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Article
Publication date: 3 July 2017

Leony Derick, Gayane Sedrakyan, Pedro J. Munoz-Merino, Carlos Delgado Kloos and Katrien Verbert

The purpose of this paper is to evaluate four visualizations that represent affective states of students.

Abstract

Purpose

The purpose of this paper is to evaluate four visualizations that represent affective states of students.

Design/methodology/approach

An empirical-experimental study approach was used to assess the usability of affective state visualizations in a learning context. The first study was conducted with students who had knowledge of visualization techniques (n=10). The insights from this pilot study were used to improve the interpretability and ease of use of the visualizations. The second study was conducted with the improved visualizations with students who had no or limited knowledge of visualization techniques (n=105).

Findings

The results indicate that usability, measured by perceived usefulness and insight, is overall acceptable. However, the findings also suggest that interpretability of some visualizations, in terms of the capability to support emotional awareness, still needs to be improved. The level of students’ awareness of their emotions during learning activities based on the visualization interpretation varied depending on previous knowledge of information visualization techniques. Awareness was found to be high for the most frequently experienced emotions and activities that were the most frustrating, but lower for more complex insights such as interpreting differences with peers. Furthermore, simpler visualizations resulted in better outcomes than more complex techniques.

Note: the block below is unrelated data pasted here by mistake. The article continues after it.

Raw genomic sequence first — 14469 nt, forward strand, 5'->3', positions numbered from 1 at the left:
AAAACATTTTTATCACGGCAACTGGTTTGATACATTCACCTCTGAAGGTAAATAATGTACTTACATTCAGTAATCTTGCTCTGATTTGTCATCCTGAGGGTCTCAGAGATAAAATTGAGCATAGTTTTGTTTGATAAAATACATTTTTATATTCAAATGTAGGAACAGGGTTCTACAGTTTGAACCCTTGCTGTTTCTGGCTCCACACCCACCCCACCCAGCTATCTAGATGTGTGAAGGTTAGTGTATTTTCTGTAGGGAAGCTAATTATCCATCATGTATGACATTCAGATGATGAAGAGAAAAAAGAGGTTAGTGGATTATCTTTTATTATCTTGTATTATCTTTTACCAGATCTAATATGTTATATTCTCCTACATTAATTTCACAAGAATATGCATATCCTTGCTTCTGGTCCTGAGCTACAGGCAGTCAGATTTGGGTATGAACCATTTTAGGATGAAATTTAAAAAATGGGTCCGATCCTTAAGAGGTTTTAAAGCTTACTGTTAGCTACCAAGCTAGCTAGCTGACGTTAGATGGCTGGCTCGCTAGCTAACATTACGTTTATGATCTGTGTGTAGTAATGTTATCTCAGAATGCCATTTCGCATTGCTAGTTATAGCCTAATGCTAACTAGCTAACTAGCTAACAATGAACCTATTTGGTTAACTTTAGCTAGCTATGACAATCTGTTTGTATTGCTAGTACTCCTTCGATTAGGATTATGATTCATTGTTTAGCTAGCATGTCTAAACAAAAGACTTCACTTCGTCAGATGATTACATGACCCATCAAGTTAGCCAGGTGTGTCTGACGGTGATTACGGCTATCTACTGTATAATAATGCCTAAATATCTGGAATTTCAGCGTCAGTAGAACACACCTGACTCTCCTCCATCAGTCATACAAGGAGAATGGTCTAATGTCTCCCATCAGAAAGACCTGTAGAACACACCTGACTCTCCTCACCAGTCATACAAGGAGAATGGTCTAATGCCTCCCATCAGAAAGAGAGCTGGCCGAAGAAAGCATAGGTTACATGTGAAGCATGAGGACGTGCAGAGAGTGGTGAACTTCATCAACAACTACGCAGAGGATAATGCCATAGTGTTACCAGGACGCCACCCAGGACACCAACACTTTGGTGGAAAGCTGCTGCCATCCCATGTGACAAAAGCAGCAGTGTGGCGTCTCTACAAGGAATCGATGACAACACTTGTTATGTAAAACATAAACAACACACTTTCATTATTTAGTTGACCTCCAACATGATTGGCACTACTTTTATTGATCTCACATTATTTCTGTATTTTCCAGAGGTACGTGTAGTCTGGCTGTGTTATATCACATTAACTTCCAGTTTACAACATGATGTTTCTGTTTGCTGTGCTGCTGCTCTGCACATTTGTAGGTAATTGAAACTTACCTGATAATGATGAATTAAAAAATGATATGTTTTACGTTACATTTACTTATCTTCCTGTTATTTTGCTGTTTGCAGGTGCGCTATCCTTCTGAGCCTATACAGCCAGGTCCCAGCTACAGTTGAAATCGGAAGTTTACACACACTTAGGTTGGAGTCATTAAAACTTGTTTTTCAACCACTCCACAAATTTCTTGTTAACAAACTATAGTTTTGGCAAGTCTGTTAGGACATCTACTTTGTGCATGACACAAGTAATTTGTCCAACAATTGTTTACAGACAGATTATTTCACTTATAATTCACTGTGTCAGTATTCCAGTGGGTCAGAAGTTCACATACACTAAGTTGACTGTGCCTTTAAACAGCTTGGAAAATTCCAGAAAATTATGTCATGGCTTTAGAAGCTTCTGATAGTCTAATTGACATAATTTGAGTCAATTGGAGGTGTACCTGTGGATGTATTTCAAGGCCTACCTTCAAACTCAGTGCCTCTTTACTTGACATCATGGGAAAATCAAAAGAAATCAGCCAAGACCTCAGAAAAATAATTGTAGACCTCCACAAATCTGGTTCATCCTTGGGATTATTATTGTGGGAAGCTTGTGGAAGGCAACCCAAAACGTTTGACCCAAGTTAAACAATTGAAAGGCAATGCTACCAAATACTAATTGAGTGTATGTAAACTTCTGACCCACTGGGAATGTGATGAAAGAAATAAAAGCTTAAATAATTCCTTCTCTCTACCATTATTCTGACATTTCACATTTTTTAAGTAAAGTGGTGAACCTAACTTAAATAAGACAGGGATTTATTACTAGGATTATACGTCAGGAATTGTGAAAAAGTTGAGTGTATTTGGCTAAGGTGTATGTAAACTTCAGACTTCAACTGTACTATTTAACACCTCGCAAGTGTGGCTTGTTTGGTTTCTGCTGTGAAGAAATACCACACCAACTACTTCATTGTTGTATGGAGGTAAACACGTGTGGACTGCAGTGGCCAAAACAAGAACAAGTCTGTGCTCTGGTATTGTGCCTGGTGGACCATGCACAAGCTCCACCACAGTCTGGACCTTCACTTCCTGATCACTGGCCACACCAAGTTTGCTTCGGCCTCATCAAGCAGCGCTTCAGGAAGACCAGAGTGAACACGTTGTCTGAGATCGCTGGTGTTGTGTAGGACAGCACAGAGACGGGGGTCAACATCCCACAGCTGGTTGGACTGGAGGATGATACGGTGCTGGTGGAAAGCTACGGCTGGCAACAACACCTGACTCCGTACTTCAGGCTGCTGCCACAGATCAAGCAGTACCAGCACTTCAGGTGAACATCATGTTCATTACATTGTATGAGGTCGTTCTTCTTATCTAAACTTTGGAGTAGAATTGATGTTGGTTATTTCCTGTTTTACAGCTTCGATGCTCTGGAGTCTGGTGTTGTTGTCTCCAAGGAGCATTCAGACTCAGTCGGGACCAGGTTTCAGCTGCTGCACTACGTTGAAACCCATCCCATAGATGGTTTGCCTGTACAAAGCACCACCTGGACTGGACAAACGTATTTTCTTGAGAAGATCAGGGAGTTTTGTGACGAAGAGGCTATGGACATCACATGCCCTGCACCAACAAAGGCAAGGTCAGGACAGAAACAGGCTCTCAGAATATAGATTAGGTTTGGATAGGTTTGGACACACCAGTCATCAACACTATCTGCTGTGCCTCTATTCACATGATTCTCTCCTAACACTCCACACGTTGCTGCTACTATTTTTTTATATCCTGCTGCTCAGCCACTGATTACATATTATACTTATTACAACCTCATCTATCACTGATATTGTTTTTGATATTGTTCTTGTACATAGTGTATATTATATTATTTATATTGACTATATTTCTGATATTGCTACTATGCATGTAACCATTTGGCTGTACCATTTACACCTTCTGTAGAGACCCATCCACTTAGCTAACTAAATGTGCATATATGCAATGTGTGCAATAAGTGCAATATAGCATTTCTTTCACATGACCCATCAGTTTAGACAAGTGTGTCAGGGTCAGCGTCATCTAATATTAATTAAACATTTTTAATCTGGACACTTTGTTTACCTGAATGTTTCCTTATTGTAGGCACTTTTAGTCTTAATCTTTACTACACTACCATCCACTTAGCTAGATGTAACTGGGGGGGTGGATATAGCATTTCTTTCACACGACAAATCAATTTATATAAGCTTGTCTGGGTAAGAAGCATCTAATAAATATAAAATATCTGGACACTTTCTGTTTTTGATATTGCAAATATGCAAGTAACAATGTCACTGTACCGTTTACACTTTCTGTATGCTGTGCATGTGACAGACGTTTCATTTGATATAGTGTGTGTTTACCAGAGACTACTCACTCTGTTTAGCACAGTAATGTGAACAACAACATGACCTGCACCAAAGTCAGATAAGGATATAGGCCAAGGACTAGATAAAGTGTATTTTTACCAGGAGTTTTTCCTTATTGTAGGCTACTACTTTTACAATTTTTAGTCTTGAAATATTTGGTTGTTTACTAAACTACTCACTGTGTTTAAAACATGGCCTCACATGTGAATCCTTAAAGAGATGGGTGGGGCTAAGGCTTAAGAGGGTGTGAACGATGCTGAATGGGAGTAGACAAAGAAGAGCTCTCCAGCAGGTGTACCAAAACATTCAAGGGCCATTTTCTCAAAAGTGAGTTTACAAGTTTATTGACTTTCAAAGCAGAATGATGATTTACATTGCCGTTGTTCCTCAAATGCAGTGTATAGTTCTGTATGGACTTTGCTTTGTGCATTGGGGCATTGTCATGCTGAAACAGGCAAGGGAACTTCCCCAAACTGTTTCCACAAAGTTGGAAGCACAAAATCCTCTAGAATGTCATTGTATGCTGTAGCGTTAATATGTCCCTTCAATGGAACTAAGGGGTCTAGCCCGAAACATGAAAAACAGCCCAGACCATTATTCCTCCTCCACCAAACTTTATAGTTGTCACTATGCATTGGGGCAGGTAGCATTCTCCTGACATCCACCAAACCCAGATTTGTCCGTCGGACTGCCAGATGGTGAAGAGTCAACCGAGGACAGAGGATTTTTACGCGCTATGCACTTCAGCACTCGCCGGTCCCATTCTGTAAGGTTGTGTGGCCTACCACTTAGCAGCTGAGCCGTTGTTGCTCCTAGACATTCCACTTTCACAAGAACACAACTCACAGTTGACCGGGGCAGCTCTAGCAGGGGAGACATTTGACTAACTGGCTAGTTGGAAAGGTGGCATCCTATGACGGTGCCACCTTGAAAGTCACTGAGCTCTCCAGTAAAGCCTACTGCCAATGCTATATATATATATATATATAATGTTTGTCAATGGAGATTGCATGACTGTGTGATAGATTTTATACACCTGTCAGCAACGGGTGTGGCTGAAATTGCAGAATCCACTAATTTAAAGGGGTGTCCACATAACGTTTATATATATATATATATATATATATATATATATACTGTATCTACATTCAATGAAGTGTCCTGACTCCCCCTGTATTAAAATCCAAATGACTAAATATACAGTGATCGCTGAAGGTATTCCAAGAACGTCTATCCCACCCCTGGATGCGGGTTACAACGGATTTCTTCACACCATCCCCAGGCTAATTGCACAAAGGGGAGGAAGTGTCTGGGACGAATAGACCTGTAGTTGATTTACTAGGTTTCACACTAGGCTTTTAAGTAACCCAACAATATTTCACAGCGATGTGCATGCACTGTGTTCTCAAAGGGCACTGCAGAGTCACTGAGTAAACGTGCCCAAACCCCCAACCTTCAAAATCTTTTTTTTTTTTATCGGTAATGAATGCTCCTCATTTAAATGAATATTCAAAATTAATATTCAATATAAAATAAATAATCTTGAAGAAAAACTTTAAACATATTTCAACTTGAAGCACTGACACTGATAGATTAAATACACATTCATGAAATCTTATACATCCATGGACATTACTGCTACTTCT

Originality/value

Detection of affective states of students and visualizations of these states in computer-based learning environments have been proposed to support student awareness and improve learning. However, the evaluation of visualizations of these affective states with students to support awareness in real life settings is an open issue.

Details

Journal of Research in Innovative Teaching & Learning, vol. 10 no. 2
Type: Research Article
ISSN: 2397-7604

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Article
Publication date: 13 May 2019

Ana Pedro, João Piedade, João Filipe Matos and Neuza Pedro

The construction of learning scenarios is a way to plan for teaching activities, promoting the development of skills related to problem solving, collaboration, critical…

Abstract

Purpose

The construction of learning scenarios is a way to plan for teaching activities, promoting the development of skills related to problem solving, collaboration, critical thinking and creativity. Using learning scenarios as a lesson planning strategy becomes a powerful tool in initial teacher education. On the one hand, it mobilizes teaching-related scientific concepts, and on the other hand, it offers opportunities to think on innovative pedagogic approaches involving strategies and capacities essential for the future teacher. Research shows that teacher education programs within real school contexts enriched with digital technologies represent an important factor in increasing the quality of teachers’ preparation and their future professional practice. The paper aims to discuss these issues.